People face charcoal scarcity

With the mounting price of refilled cooking gas cylinder in the black market and charcoal being a substitute has pushed up the demand of charcoal in this winter season bringing about a tremendous rise in price of charcoal.

The cutting off of the two life lines in Manipur due to the United Naga Council’s prolonged economic blockade has brought about the scarcities of essential commodities so as the daily’s necessary cooking gas cylinders. The price of a refilled cooking gas has risen at the range of Rs. 1800 to 2200 in the black market which has increase the demand of its substitute charcoal. The price of charcoal has risen at the range Rs. 500 to Rs. 700 per bag which was normally sold at the rate of Rs. 350 per bag.

Most of the charcoal products have been transported from various corners of Manipur—Churachandpur, Sajik Tampak, Chandel, Ukhrul, Khamenlok etc. Due to the blockade and the counter economic blockade chaos the supply of charcoal towards the valley has been irregular while the demand for it increases.

“There is no charcoal at home, we can’t afford the prevailing price and have to sit tight with thick clothes this winter. Something should be done for aged people like us to rid the chilly cold season” said an old woman, A. Ibemcha to Pothashang. Even if use of electric room heaters is increasing the poor are unable to accommodate one and rely on local hearth, Meiphu.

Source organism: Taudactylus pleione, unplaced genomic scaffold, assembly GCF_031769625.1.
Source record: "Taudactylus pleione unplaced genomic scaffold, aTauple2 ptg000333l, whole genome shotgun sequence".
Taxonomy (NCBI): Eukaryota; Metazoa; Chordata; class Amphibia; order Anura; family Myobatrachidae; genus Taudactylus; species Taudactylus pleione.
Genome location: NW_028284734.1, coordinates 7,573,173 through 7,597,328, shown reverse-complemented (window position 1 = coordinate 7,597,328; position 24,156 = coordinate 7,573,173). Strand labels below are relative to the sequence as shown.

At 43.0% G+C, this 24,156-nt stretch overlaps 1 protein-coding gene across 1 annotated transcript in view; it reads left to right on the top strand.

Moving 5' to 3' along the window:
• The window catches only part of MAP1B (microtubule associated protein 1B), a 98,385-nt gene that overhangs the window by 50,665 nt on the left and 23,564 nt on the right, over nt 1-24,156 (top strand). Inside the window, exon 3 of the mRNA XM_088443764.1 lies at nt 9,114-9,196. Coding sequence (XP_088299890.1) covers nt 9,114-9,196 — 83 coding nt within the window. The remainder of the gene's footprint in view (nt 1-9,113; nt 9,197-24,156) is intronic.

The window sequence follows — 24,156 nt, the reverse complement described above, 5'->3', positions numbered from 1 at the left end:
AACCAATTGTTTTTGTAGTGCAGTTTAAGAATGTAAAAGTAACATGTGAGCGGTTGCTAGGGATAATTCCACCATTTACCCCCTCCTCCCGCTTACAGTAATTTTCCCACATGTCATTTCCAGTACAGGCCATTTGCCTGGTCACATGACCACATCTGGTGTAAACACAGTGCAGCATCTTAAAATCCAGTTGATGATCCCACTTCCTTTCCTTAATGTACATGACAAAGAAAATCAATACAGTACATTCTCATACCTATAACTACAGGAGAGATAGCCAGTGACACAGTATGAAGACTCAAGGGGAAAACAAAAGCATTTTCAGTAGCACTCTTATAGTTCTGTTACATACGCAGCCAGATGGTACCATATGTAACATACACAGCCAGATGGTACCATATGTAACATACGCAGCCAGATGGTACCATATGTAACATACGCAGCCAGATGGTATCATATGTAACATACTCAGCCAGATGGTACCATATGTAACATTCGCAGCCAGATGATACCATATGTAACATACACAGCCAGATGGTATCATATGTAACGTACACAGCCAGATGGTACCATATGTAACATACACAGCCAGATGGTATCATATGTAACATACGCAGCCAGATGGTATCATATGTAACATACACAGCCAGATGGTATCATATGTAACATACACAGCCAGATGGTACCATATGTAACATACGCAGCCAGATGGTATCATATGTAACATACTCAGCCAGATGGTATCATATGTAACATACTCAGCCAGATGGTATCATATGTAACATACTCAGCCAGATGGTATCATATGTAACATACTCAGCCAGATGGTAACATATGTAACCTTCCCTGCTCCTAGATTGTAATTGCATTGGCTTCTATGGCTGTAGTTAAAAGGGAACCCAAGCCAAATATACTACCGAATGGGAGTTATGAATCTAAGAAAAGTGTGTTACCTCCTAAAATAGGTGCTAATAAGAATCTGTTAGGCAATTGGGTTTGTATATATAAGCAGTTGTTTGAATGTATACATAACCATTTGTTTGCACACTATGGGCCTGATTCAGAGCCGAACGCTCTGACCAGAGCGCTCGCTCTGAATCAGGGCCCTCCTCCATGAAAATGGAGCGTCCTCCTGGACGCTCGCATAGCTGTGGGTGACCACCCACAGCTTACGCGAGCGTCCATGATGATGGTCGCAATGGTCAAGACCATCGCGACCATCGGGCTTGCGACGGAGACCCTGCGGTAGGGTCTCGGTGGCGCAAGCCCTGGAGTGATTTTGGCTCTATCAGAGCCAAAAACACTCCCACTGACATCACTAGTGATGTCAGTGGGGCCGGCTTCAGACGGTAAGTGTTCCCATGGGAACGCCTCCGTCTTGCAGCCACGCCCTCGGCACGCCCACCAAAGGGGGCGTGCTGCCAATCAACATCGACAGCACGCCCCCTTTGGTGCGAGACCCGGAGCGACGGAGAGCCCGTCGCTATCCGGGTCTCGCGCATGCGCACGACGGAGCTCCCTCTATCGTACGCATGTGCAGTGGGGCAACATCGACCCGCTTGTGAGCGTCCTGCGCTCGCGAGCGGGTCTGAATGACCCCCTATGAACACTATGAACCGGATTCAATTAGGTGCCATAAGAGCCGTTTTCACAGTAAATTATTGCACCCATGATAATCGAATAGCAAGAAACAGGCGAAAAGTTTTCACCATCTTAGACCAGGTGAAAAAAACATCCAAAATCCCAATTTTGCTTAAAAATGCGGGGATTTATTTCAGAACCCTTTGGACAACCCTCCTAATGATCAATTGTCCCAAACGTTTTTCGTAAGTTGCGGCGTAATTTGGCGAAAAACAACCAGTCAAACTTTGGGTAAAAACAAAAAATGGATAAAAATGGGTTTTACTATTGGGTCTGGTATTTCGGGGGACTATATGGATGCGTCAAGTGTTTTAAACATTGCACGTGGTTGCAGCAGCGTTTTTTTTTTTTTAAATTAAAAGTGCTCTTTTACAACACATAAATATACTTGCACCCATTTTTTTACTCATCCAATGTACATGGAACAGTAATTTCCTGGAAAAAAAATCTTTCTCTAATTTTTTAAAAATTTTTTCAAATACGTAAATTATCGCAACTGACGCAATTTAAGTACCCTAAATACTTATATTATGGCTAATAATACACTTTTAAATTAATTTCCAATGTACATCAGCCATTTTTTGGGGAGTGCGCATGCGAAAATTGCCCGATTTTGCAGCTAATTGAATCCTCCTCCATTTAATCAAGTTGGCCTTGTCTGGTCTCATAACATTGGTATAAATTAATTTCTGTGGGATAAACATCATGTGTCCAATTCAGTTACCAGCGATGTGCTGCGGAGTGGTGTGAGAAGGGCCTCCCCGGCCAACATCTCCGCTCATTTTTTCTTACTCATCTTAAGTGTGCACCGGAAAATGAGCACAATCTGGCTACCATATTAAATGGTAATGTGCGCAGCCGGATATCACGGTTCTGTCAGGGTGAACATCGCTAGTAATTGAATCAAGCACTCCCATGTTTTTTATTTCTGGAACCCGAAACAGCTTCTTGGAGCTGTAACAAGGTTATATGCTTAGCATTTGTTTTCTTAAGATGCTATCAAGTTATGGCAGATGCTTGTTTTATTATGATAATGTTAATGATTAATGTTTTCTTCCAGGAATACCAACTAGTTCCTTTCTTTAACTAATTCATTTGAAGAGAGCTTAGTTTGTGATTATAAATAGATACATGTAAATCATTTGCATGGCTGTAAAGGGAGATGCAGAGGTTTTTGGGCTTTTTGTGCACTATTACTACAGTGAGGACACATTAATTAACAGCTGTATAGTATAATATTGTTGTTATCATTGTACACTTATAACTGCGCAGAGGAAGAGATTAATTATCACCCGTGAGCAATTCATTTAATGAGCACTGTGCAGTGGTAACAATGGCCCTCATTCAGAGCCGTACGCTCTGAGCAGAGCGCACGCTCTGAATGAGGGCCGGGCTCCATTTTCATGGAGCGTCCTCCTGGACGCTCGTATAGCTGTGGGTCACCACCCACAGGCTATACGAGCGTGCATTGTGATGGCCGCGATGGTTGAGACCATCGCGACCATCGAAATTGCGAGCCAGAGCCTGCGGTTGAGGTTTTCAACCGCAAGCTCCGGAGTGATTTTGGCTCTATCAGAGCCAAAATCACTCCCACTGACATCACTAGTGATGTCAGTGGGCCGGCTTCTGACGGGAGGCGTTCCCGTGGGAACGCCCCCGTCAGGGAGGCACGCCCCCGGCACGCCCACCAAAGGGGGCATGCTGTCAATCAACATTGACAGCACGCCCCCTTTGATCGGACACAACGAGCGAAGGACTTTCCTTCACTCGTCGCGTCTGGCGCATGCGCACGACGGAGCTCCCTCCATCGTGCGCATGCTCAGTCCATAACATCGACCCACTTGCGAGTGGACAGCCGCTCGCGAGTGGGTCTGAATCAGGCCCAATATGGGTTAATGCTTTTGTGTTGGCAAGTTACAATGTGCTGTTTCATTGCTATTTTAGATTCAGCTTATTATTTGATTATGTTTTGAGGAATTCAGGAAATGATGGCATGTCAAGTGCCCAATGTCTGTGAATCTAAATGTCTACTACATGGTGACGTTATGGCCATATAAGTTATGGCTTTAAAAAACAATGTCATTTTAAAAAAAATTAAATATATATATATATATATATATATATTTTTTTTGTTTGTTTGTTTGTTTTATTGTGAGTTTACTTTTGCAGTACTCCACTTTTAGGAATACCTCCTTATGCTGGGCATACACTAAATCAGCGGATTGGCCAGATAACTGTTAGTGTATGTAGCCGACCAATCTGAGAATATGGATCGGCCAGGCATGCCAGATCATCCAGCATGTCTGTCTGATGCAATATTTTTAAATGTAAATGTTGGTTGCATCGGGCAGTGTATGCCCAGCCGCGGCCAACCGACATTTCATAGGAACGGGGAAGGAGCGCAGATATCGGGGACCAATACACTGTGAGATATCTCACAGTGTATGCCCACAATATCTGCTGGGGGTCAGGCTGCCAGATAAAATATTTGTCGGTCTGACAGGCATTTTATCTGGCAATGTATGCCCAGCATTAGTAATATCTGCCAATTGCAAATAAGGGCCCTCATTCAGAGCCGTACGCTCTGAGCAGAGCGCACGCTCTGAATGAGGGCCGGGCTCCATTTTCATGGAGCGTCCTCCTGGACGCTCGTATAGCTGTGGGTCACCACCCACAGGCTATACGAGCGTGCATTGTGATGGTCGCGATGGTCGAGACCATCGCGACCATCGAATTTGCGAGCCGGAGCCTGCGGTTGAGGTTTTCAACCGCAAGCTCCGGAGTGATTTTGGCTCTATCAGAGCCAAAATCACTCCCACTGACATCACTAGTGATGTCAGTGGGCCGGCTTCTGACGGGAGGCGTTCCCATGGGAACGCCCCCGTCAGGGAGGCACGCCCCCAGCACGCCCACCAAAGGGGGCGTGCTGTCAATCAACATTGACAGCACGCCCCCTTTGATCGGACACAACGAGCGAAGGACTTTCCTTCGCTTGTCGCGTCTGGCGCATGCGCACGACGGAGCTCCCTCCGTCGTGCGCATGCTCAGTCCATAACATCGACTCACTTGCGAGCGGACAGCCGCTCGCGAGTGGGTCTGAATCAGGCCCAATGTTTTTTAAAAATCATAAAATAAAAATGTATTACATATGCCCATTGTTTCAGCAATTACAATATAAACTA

One can see the charcoal vendors piling very less charcoal at their stock apartment and few mobile charcoal mongers are seen this season. “Our business goes down this season as very less people except the price of the charcoal we are selling. We get less supply of charcoal to market. It is also told that as there is restriction of cutting down of trees, burning for charcoal has been reduced these days”, said a mobile charcoal vendor.

In the state charcoal is used by dry cleaners and local hot tea vendors. The dry cleaners and the local tea sellers face difficulties in running their business.

“We don’t know what to do with limited means to living” said a house wife who also runs a local tea stall at her resident premise in Imphal.

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